One of the blog readers (Keith M. of Dragon Claw Adventures @DragonClawAdven) had sent me an email asking me several questions related to my experiences with writing my first adventures and if there was any tips I could pass on. As I believe in karma (not really, but I do believe in kindness) and I was in the same spot and given similar advice by Guy Fullerton of Chaotic Henchmen Productions about 2 years ago I thought I would do the same and publish my experiences here. Keith said that this type of info might be valuable to others–and I certainly acknowledge that Guy’s information was valuable to me–so here it is. (PS: I see that Guy is now updating his website with similar valuable information so I suggest you guys go check that out as well!)
I’m basically just re-printing the answers I gave to Keith based on the q’s he asked. Here it goes.
The old-school feel of Frawgs, DCC RPG and D&D 4E:
The old-school feel of my adventures do not happen by accident. The bulk of my gaming was done using AD&D. When I first started writing Haunting of Larvik Island (aka “Larvik 1”) I had inteded to potentially publish as an OSRIC module, but was advised a the time that 4E may be the way to go. That added another 8 months to the project as I got comfortable with the ruleset and in the end didn’t help me that much for by the time I actually published Larvik 1 the “Edition Wars” were in full swing. The module didn’t do as well as I hoped despite getting many good reviews. When DCC RPG was announced I immediately was interested. I wrote about that experience here.
So you’ve decided to self publish:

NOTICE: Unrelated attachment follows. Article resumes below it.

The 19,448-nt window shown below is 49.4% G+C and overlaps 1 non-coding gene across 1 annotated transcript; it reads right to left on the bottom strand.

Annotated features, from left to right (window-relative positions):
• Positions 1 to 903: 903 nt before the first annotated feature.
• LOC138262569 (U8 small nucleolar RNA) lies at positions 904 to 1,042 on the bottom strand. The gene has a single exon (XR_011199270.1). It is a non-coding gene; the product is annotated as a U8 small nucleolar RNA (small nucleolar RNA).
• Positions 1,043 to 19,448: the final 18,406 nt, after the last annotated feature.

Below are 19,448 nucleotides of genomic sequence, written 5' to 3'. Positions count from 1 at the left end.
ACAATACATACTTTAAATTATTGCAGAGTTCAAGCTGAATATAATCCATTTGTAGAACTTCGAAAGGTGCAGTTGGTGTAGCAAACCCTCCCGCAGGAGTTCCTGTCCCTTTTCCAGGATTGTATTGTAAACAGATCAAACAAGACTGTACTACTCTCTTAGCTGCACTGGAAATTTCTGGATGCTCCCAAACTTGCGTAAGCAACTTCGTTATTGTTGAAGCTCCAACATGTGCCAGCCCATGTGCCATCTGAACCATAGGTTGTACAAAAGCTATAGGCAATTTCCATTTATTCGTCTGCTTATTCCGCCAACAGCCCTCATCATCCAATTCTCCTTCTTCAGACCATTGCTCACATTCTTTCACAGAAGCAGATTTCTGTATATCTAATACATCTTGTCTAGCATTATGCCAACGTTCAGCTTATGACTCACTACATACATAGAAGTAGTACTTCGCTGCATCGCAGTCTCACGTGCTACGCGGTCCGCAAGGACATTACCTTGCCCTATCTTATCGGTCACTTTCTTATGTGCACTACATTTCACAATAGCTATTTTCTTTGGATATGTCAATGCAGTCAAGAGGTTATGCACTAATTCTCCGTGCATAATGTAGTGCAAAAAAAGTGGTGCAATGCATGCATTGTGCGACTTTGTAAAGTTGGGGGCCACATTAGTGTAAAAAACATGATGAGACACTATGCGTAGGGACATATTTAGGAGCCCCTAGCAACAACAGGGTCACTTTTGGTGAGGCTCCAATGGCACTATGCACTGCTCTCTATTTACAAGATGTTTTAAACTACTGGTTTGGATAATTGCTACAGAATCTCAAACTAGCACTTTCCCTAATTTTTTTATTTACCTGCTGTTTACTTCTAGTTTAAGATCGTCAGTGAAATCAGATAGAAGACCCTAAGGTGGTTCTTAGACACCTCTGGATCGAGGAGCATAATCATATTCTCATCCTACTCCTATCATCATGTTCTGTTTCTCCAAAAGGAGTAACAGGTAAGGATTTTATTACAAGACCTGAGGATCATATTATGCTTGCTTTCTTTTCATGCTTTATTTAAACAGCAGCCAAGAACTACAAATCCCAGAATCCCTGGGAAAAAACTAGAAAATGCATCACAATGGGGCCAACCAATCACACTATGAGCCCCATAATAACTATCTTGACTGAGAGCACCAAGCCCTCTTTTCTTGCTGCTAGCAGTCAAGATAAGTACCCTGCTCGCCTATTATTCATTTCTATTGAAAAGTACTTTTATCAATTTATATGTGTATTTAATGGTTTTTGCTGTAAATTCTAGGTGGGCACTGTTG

Good for you, aspiring author! And you’re doing all the right things [writing several drafts, getting several proofreaders to edit your work]. The other thing I would recommend is trying to get some folks outside your friendlies to proofread, and if possible, have someone else DM it for you. I write about getting outside DM’s and playtesters here.
Will I Break Even or Make Any Money From My Adventure?
Depends on what you mean by “break even” & making money. The short answer is: probably not, but depends on what expenses you’re including. With Larvik 1 I sold about 35 print copies and a few more than that in PDF (about 38 if memory serves.) You make less margin on print (approx 20% of cover price) and if you’re going RPGNow/DriveThru you’ll make about 60% of the PDF sale. PDF’s obviously return higher margins.
With Attack of the Frawgs I’ve done much better than I expected! As of this writing sold about 100 PDF copies. I would love to attribute this to now having an established audience and my great writing, but I believe the real answer is in the popularity of DCC RPG! There seems to be a lot of interest and so my timing was good. The royalties from PDF sales have actually funded the print run of the adventure. The print version of the module goes on sale at the end of Aug 2012.
If you add up the amount of cash I’ve spent in software, printing costs, and the money I pay Cat, I have made no profit. But, I didn’t start this hobby to make money I did it for love of writing and gaming, so that is OK by me. If you add my “labor” and if I actually start paying my artists there’s no way.